B, there has been a careful propaganda campaign for the last thousand years.

People who own land are called "Lord" or "sir" and you have to bow when you address them. They are allowed to rule over us (well until Blair's HoL reforms).

In olden times, anybody who stepped on their land without permission to take a rabbit would be killed etc. So anybody who didn't like the system was removed from the gene pool.

And to finish off, the economists stopped referring to "land" as separate from "capital". Either they say land is capital, they say it is not important or they ignore it altogether.

There's your propaganda. LVT goes contra to this worldview.

Pablo said...

Bayard said...

"As soon as this reality is pointed out to them, things immediately get personal and vitriolic. I wonder why?"

MW replied:
Me, too. People whom I'd always thought were intelligent and rational suddenly turn into shouting bigots when land tax is mentioned. You'd think that there'd been some great public propaganda campaign, but even in today's PC school curriculum, this sort of thing is not mentioned.

This goes to support Robin's thesis, does it not?

Bayard said...

"B, there has been a careful propaganda campaign for the last thousand years."

I would agree that we always have been and probably always will be ruled over by the landowners or their placemen, but the fact that land tax was the staple tax for the UK until the end of the C19th rather goes against the theory of a thousand year conspiracy against it.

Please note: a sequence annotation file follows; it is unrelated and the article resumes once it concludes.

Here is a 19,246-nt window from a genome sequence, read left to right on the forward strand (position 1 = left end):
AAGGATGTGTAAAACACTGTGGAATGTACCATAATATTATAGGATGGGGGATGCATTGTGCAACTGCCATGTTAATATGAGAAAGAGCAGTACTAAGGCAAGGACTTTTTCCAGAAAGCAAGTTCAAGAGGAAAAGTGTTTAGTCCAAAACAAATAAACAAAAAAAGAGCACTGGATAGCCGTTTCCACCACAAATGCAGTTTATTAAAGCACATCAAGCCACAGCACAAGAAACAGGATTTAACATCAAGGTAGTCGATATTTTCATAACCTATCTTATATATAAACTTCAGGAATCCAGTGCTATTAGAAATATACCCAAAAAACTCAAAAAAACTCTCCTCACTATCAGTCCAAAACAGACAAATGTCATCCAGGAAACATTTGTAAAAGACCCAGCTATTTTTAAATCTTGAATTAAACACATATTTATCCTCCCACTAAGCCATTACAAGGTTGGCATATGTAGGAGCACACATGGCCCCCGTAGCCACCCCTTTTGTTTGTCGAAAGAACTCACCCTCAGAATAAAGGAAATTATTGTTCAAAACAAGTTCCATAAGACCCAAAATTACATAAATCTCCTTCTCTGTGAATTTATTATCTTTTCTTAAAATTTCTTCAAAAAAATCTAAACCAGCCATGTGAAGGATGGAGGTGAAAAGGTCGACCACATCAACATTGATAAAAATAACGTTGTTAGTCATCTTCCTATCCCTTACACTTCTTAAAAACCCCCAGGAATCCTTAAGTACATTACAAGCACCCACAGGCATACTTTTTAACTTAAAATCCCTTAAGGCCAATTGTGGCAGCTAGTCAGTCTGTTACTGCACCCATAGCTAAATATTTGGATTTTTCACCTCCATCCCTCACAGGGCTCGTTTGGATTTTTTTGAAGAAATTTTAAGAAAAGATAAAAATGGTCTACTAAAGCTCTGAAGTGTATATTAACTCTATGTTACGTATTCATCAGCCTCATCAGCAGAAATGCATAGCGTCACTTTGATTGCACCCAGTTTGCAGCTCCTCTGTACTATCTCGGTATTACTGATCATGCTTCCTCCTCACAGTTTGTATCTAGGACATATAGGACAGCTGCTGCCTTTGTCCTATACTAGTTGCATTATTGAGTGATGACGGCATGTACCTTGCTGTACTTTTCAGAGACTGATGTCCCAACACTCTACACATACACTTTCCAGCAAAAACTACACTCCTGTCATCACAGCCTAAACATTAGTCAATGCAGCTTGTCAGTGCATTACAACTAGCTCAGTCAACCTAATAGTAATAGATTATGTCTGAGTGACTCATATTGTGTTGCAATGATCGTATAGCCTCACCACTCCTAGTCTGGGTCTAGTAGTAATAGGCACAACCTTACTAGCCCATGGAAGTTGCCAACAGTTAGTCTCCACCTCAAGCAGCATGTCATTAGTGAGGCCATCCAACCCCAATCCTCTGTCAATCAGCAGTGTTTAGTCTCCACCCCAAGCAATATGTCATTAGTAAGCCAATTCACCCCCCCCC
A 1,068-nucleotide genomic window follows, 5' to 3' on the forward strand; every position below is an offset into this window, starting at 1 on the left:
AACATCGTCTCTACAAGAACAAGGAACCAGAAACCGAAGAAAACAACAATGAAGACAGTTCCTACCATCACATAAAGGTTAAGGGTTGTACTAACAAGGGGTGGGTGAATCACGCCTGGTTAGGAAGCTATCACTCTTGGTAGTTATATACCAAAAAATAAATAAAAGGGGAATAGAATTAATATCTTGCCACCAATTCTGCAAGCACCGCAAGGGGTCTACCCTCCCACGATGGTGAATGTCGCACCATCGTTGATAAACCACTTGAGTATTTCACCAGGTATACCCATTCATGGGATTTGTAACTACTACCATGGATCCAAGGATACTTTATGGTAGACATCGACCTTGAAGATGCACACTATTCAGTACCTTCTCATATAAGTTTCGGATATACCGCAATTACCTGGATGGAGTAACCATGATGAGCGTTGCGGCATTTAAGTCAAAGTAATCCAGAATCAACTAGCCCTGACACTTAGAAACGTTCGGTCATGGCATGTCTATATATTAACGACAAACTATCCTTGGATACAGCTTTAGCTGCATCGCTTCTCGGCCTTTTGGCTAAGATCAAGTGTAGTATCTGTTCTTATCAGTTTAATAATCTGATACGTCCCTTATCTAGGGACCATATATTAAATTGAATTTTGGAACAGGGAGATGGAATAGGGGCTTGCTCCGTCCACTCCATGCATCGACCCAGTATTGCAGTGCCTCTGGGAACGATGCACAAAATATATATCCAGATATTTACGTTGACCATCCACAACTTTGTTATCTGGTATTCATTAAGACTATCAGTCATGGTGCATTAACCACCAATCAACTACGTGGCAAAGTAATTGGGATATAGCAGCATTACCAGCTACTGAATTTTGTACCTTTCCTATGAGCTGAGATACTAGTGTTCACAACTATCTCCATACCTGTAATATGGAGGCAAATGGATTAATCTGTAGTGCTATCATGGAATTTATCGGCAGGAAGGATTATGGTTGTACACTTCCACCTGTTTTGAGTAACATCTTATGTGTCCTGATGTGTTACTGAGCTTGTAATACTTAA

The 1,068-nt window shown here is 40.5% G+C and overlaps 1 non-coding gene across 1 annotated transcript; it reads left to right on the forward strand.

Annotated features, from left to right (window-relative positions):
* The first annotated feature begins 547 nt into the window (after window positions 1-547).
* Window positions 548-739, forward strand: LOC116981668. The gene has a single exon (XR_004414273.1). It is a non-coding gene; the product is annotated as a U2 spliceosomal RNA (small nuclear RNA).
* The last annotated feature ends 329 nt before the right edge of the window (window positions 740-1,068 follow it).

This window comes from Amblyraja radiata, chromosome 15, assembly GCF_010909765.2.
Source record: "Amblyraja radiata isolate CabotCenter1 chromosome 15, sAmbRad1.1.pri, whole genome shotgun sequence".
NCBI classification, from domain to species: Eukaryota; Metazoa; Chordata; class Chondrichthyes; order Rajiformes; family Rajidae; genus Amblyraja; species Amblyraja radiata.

Mark Wadsworth said...

P, Robin Smith or Robin Grey? Or some other Robin?

B, yes, because we started off with Land Tax, that was just normal, that pre-dates land "ownership" and the landowners have been trying to wheedle their way out of it since Magna Carta, there's only so fast they can go at fucking over the little guys and re-writing history.

Physiocrat said...

The rental value of my flat in Hove has stayed at around £900 a month for the past ten years. Not much rapid change there. Shop rents rose and then fell back, probably because of over-optmistic tenants willing to pay over the odds and then regretting it especially if they went bust. Starbucks is a case in point. Central London is of course an exception.